When I first started freelancing, freedom was my motivation. Freedom to travel when I wanted, freedom to take a day off when I wanted and to do my own projects. I loved being able to go see my family in Denmark without having to ask anyone for leave. That’s still what I love the most about my job.
But flexibility is a dangerous perk. Without structure it can become a freelancer’s nightmare. Doing work from home isn’t so hard initially but once you move through your first, second, third year… those lonely hours start wearing on you. The house starts to feel like a prison, and the constant fight with the voices in your head get harder to win. Why get dressed when you’re not going to see anyone? Why not take a nap? Why go anywhere if you could stay here and get a little more work done? What’s the point? Life starts to lose its meaning when all you ever see are the four walls of your home office.
Three challenges freelancer face when working from home
Everyone is different. Some people might have different challenges than I did. But what I read and hear from other freelancers – and what I felt in myself – was a sense of loneliness, a lack of structure and the depressing reality of always staying inside the home.
Challenge #1: Structure. At what point does work begin? After coffee? After breakfast? After cleaning and doing the laundry? And when does it end? Before you sleep? Before dinner? The line quickly becomes blurry. There is no real distinction between work hours and private hours. For me, this meant I got less done during the day and couldn’t relax at night. I simply didn’t have the structure to complete my work in my home office.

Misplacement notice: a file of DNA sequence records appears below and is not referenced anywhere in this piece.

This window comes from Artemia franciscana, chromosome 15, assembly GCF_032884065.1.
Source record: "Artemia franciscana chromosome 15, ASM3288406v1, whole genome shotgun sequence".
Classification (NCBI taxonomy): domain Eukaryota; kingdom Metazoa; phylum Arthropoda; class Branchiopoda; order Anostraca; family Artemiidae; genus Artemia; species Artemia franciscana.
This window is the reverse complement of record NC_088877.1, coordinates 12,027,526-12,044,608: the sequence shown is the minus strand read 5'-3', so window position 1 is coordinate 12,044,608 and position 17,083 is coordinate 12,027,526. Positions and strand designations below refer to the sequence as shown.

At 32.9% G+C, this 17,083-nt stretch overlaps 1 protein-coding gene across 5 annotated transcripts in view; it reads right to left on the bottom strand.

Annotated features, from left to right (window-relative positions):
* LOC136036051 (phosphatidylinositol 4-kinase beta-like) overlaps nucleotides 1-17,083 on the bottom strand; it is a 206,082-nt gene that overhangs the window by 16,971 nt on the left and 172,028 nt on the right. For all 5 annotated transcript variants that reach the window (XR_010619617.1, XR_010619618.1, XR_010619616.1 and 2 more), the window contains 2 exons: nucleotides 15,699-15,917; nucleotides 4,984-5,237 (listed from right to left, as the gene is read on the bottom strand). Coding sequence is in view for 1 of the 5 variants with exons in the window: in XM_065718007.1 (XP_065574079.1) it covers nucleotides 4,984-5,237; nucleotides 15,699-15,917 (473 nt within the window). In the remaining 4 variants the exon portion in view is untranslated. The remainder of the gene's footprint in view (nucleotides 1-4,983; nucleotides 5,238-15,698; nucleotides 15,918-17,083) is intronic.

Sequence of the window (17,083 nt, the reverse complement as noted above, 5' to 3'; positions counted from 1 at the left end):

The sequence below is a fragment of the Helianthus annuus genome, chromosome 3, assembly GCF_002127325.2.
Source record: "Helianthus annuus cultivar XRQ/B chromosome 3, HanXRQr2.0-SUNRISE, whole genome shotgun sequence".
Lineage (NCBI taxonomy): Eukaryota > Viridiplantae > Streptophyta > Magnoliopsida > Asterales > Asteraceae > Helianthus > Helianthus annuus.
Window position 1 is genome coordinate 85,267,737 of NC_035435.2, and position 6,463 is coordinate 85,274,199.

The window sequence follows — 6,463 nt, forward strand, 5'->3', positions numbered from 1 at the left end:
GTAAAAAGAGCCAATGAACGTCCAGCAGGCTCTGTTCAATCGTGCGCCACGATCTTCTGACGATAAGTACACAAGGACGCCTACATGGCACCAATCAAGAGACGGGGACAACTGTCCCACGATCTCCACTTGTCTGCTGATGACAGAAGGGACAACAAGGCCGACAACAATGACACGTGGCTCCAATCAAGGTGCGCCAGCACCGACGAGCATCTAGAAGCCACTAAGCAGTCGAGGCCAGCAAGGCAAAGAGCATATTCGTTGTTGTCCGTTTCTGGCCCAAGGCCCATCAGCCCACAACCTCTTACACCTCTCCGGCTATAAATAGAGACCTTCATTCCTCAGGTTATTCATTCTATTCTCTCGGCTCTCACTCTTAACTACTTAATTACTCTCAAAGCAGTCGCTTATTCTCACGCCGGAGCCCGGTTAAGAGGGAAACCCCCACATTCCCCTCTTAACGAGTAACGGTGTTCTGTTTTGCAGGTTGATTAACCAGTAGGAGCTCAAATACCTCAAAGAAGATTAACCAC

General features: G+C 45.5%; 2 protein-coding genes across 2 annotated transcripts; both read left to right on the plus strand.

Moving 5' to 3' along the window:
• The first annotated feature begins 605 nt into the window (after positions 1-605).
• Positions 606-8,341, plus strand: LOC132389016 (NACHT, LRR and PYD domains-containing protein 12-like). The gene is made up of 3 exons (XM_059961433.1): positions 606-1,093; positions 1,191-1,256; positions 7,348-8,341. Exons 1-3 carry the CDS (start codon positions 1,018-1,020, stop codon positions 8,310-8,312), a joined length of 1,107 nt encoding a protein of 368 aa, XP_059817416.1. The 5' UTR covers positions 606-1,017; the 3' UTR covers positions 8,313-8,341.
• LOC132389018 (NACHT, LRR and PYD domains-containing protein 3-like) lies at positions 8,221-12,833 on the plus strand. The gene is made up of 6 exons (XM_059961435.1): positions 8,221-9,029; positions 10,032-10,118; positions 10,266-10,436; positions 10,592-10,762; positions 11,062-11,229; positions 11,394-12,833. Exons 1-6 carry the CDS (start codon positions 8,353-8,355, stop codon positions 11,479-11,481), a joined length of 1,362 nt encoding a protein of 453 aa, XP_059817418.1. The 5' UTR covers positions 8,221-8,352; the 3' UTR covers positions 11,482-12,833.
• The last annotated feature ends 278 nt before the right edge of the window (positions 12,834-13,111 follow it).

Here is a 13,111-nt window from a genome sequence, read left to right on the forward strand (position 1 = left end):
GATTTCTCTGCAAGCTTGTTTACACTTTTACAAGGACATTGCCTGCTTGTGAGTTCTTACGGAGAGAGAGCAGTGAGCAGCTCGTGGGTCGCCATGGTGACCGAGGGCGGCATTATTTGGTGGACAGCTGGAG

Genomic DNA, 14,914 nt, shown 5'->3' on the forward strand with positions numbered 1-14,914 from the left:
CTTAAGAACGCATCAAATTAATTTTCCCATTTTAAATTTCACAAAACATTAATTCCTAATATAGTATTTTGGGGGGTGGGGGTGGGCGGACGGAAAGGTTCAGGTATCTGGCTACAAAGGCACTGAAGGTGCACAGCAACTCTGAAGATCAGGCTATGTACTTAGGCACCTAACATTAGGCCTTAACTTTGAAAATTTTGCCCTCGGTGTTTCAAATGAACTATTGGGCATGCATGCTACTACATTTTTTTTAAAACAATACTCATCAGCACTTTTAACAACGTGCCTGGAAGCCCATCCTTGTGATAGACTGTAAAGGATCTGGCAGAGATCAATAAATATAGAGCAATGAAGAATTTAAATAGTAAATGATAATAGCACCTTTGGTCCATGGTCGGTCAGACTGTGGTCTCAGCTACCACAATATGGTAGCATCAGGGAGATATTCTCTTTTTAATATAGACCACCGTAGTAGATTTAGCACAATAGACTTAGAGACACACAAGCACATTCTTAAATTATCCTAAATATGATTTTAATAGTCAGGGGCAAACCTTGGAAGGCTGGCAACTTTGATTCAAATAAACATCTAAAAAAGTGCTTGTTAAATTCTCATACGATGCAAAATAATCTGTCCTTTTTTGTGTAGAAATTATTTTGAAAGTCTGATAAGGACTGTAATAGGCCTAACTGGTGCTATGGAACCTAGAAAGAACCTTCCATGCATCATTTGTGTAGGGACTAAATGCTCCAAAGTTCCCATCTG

Challenge #2: Stimulation. Going somewhere seemed indulgent and difficult. I had work to do, I couldn’t just leave my responsibilities to go places. But staying inside all day long was depressing and demotivating. I think humans need to be stimulated by new experiences. I believe going out in the world and experience things, even if it’s just your local library, is a deep natural urge.
Challenge #3: Loneliness. Humans thrive off interaction. Having people around you makes all the difference in the world. Some call it community, or a sense of being part of something bigger. For me it was a simple need to see another face.
How to solve it?
When self-employed, you’re always very conscious of your time. It always feels like there isn’t enough of it. Taking time to go somewhere to work can seem counter-intuitive. You need that extra couple of hours you would have otherwise spent on commuting or talking to people if you had gone out.
It’s a lie your brain is telling you. For me, and many other freelancers, working outside the home is an essential part of thriving. Coffee shops, libraries and co-working offices are all options that work well for me. I’ve heard taking a day out of your schedule to volunteer can help, too. Simply getting out of the house – no matter where – helps.
Co-working spaces are the best option, in my opinion. It costs money, but it makes everything a million times easier. I take longer breaks, indulge in small talking and coffee breaks, but I still get more done. I feel healthier and happier. And by the end of the day, I can go home and relax.
You can do it
Having no social circle is hard. Having no structure is hard. It’s maddening to not have anyone around you all day every single day. To not have any boundaries between your work and your private life. To never see anything else than your home.
If you face the same challenges, know that you’re not alone. Get out of the house, see some people, engage in your community. It will be worth it.